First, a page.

The chicken pox shot for your older child might come as a two-for-one special for your baby. Varicella (chicken pox) immunization shots not only protect the child who is vaccinated, but also protects infants who come into contact with the child. Why no pox when older siblings get a shot? Since 1995, variella vaccines have been offered to children 12 months and older. But younger babies who aren't old enough to get the vaccine appear to be protected through so-called "herd immunity," the LA Times reports. Because fewer older kids develop chicken pox, the younger children are less likely to be exposed to the virus—and less likely to develop it.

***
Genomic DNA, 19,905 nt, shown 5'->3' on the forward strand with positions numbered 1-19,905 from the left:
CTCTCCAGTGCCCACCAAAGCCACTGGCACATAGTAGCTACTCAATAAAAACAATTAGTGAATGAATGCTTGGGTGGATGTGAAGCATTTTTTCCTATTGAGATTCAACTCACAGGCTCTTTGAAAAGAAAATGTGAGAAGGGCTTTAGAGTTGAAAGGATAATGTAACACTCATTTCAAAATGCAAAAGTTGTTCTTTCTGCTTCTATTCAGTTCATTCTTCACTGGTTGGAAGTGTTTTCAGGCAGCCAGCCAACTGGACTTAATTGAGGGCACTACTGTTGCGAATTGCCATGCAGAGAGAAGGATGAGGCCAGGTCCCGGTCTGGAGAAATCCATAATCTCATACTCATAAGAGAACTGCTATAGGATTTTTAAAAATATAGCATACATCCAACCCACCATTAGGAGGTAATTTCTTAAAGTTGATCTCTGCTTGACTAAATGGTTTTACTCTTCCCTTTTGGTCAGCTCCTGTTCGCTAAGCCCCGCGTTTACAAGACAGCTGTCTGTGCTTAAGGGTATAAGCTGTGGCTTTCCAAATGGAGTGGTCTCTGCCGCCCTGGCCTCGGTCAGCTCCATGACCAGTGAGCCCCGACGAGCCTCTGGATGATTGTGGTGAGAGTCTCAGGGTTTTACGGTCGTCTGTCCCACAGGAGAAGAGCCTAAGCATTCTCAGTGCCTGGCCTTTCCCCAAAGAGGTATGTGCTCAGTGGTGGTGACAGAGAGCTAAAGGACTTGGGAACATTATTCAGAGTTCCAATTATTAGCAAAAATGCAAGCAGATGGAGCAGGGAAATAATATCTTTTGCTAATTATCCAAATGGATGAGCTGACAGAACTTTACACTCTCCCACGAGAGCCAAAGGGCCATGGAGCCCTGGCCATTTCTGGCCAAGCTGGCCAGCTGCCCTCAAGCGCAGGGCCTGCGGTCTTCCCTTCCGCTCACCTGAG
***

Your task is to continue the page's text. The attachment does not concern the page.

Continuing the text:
Sticking with the herd really seems to have its benefits. Researchers studied data on chicken pox cases near Los Angeles and in Philadelphia during the first 14 years the vaccine was available. Herd immunity had a very powerful effect: as children over a year old began receiving the varicella vaccine, chicken pox in infants up to 11 months old fell nearly 90 percent between 1995 and 2008.
"This benefit reinforces the importance of maintaining high rates of varicella vaccination in the community to protect individuals who cannot be vaccinated because of age or medical contraindications," the researchers write.